This week in WagingWAR Greg takes a look at the basic interface offered in Warhammer Online: Age of Reckoning. Well, he said he would take a look, but then he mumbled something about needing a blindfold first. Instead, he writes about all the great ways it can be changed via third-party add-ons and shows us why WAR's modding community really is just the bee's knees.

Let's be honest with ourselves right off the bat and agree that the WAR default interface, although functional, is lackluster in some respects. That's not to say that the developers of WAR made a disastrous UI for us to play with; in fact, the truth is quite the opposite. The standard UI is functional, genre-standard, and provides all the necessary information at a glance. It gets the job done. It also offers a layout editor that allows for simple, easy customization. But sometimes, someone else's idea for a UI element is simply better. Thankfully, WAR supports the Lua programming language and enjoys a strong and talented modding community.

Continue reading for the lowdown on what I consider to be the best of the best of what WAR's mod community has to offer as of patch 1.4.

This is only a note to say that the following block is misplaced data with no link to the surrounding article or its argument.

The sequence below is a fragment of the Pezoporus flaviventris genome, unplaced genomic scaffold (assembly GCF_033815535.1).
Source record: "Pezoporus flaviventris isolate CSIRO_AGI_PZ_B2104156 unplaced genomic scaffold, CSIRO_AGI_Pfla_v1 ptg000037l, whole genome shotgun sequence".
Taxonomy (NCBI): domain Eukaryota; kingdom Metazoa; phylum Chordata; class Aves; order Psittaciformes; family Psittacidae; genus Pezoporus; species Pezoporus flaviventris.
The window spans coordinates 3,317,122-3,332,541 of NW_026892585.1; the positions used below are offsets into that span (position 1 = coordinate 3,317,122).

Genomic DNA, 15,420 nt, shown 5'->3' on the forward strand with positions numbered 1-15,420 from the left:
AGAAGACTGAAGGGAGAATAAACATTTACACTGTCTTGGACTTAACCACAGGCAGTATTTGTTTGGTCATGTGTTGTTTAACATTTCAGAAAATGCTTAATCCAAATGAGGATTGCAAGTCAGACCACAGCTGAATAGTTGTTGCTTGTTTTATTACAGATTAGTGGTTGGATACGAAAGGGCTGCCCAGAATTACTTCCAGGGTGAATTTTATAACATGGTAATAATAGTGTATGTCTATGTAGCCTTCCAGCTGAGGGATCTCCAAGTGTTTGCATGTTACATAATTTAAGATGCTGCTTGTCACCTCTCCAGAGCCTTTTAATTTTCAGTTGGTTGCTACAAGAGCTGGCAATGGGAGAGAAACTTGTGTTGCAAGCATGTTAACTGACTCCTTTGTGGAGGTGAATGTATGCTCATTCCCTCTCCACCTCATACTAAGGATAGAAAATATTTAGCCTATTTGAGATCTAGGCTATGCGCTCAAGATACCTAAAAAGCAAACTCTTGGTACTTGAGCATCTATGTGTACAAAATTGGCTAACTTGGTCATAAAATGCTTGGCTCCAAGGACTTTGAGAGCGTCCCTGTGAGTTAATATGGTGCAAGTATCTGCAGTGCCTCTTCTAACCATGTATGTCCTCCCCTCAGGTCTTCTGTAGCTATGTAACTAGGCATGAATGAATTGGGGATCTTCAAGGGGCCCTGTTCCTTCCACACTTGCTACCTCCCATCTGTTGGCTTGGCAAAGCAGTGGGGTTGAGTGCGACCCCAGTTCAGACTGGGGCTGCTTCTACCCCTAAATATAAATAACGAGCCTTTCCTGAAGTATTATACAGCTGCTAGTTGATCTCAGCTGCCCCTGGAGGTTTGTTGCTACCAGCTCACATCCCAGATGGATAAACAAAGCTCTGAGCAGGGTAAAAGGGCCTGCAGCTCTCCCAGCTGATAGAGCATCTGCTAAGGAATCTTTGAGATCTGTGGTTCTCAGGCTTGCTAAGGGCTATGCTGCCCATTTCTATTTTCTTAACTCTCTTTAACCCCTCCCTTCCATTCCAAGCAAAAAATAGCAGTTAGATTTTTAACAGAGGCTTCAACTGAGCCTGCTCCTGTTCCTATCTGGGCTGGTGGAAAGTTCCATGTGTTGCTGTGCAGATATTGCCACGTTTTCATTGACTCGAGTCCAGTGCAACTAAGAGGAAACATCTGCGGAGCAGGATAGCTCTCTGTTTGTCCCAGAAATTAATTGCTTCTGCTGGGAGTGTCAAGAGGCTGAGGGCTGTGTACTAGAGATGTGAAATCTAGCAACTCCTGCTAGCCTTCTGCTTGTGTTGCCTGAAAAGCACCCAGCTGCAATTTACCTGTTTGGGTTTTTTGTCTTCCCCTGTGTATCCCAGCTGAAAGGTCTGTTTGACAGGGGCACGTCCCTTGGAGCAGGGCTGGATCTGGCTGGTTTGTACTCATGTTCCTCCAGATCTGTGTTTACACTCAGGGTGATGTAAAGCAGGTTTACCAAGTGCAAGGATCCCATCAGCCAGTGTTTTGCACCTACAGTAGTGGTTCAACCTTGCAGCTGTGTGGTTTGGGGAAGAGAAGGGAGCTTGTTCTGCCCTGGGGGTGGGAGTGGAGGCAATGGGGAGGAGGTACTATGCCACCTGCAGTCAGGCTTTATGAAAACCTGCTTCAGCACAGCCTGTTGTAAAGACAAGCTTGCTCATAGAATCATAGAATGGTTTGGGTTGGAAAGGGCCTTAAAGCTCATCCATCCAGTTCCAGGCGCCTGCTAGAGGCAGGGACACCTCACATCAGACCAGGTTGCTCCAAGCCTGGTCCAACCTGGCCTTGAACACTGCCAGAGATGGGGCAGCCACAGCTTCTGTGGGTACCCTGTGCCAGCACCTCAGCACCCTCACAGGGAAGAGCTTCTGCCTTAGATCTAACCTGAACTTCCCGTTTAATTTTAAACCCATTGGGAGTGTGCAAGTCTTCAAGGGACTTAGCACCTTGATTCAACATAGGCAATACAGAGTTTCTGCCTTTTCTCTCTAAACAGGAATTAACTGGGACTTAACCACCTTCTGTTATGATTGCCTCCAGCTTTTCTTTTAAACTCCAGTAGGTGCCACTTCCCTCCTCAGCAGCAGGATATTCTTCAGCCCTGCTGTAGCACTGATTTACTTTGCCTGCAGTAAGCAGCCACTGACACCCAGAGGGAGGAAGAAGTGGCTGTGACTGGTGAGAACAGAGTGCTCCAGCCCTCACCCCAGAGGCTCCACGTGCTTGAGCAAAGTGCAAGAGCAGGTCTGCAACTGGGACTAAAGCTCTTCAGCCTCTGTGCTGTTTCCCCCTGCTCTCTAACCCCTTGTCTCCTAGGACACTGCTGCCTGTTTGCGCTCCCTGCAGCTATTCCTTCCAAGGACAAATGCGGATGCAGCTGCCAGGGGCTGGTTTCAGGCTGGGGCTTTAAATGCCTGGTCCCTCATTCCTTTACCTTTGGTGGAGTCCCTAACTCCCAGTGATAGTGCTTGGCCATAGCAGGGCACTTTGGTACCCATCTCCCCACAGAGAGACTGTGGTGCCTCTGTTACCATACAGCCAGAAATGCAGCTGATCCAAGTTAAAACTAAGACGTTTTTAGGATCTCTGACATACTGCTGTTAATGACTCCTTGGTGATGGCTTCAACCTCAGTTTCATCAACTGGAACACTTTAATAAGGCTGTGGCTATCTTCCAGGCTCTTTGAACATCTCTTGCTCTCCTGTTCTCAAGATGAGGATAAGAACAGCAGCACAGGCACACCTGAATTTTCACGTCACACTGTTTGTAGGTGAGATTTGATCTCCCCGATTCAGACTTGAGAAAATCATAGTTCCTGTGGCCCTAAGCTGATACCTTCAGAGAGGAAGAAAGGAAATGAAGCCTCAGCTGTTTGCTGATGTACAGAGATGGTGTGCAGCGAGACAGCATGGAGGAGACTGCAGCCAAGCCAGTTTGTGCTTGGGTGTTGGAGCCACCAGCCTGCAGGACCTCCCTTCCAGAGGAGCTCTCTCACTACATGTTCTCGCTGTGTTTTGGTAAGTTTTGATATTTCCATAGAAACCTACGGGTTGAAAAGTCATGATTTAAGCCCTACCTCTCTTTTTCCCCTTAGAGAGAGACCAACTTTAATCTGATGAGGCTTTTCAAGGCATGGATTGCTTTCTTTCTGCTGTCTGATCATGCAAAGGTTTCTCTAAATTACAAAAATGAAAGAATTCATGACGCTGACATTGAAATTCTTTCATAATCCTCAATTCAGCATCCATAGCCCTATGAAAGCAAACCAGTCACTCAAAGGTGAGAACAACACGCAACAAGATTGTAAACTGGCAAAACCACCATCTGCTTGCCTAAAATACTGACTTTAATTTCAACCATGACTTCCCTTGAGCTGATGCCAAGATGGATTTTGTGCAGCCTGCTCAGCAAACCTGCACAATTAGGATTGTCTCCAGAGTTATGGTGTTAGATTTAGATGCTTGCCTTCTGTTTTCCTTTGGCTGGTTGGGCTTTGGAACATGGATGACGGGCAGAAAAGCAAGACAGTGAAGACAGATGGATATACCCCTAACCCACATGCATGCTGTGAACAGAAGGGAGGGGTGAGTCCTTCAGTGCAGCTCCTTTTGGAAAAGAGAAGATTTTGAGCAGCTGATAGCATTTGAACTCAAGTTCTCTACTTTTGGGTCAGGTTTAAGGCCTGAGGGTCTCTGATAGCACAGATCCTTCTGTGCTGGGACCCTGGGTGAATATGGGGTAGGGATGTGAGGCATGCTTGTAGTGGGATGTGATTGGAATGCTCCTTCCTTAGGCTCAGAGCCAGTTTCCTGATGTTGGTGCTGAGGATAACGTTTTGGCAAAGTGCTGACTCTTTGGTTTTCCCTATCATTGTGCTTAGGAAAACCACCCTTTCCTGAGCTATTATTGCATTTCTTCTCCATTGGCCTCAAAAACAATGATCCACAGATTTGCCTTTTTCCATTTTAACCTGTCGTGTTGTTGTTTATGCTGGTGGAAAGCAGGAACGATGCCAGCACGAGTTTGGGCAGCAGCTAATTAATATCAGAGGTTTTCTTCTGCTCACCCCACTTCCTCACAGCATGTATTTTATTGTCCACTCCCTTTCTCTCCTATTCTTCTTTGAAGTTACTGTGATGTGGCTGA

For me, Squared represents the quintessential WAR add-on. It's more than just a healer's mod; it's a fully customizable raid frame that, in my opinion, should be installed by every single WAR player. The benefit for healers is immediately obvious, as it clearly shows the health status and buff/debuff status of all members of the raid. But it's superior to the default warband unit frames for all careers due to its customizability. Squared also shows which raid members are affected by cleansable debuffs and class-castable buffs. The mod truly shines as a healing addon. The ability to identify, find, and resurrect dead players in RvR is indispensible and can quickly turn the tide of a heated battle. Squared provides that functionality in a much clearer fashion than the default warband frames do.

Enemy, as I understand it, used to be much more functional than it is now (at patch 1.4). With that said, however, it still stands to be one of the most popular add-ons used by Warhammer players. Although it no longer supports click-casting and auto-focusing, the assist functionality is still considered essential to RvR gameplay. Truth be told, though, I've never actually used Enemy, and after reading about it on war.curse.com, I feel as though I missed the boat on a great mod. The feature list is extensive and covers a broad range of useful tools for RvR. It can show what the developer calls a "zone kill stat" window, which tracks the kills-to-deaths ratio of nearby players. It also maintains the player's own K:D statistic globally until it is manually reset. It can be used to replace the GroupIcons mod, which shows the location of group members on the HUD very clearly. It also provides some great tools for tanks and their guard targets.